Artan Kadriu, UWC South East Asia
Artan’s mind is curious.
As we talk, he jumps from one idea to the other. He’s a well-read and principled 17-year-old: he analyzes the movie “Snowpiercer” (it’s a metaphor for social segregation) and tells me about political theories on democratic progress.
His story begins in Morani, a village in the outskirts of Skopje. He was raised in a tight-knit community, where everyone knew each other and greeted one another on the street. The way he describes his village is evocative of another small community -- a United World College. In Morani, a big part of childhood was appreciating nature. “When I was a child, we used to harvest watermelons,” he tells me. He’s excited to maintain that connection to his village even as he embarks on a journey to Singapore.
Before taking the 6 AM bus to “Zef Lush Marku,” his school in Skopje, Artan would often go for a walk in the nearby forest. Watching the sunrise slowed him down (“I was always calm after it”), which was helpful in an environment where he often stood out.
You see, Artan loves to read. In his application, he mentions that books taught him to “listen before [he] talks.” The drive to learn was intrinsic, even though his peers were often not the most supportive. But he found ways to use his love for reading to build the community around him. In sixth grade, he brought a Harry Potter book to school. Other students had seen the movie but didn’t know there was a book, so Artan encouraged them to read it. This started an avalanche of interest -- with kids coming with him to the library in Skopje to continue reading. His sister, still in grade school, hears teachers mention his efforts even now.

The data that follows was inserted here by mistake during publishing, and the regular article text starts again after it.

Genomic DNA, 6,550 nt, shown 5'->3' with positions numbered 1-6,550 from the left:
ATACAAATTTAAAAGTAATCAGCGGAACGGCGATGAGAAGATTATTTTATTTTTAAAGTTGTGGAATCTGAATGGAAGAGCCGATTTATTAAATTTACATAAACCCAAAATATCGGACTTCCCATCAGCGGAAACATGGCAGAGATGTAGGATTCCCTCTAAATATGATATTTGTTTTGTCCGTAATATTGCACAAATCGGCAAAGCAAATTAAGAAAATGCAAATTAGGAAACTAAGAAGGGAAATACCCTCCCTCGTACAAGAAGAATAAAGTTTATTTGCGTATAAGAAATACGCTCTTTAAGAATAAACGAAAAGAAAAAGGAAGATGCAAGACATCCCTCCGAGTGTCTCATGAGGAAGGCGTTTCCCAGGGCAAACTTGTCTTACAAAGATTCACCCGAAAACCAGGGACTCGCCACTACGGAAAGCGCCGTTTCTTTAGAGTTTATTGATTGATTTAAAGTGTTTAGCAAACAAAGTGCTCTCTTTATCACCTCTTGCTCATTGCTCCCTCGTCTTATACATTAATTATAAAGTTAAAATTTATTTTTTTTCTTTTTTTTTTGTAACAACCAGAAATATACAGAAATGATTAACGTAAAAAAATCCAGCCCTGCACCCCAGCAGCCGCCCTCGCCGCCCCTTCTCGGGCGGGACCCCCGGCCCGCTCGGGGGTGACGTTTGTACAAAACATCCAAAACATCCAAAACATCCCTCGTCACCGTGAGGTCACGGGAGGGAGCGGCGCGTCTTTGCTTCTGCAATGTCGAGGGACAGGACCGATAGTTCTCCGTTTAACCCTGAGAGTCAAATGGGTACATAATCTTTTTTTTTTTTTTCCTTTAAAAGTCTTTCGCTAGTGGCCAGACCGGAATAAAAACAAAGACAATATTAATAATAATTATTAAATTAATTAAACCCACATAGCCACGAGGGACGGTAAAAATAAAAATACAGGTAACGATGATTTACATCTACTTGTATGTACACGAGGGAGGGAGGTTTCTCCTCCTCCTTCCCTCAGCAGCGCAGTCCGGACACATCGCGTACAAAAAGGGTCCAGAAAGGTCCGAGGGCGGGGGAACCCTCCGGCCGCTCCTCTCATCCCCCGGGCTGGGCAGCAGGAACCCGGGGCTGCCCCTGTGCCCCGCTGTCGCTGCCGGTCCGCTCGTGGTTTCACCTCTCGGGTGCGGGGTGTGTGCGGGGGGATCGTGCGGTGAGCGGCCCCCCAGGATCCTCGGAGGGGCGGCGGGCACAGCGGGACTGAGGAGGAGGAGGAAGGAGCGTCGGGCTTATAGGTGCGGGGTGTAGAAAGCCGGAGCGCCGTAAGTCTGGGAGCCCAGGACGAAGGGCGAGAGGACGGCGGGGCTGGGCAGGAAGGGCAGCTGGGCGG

Although he’s not sure when he’ll go to the UWC he was chosen for -- Singapore’s visa processing is still halted -- Artan has a clear vision. He knows his subjects (including Global Politics, Physics, and his mother tongue, Albanian), and he might want to go to college in the United States. The liberal arts program, where he can study multiple subjects at once, really appeals to his curiosity.
I asked him if he plans to return home. With no hesitation, Artan said, “of course!” There’s a lot to do in his home environment, he says, particularly in the public education system. After listing several proposed reforms -- reducing the number of subjects and improving teacher quality were at the top -- Artan told me about his conviction that others should come back, too. “We mostly choose the easy path here,” he said. But change will require sacrifices. Relying on President Kennedy’s famous quote -- ask not what your country can do for you -- Artan hopes other students who get the opportunity to get an education will return to their home communities.
As we wrapped up, I offered Artan the chance to send a message to his future self. He was brief: “Don’t forget the goals you’ve set.”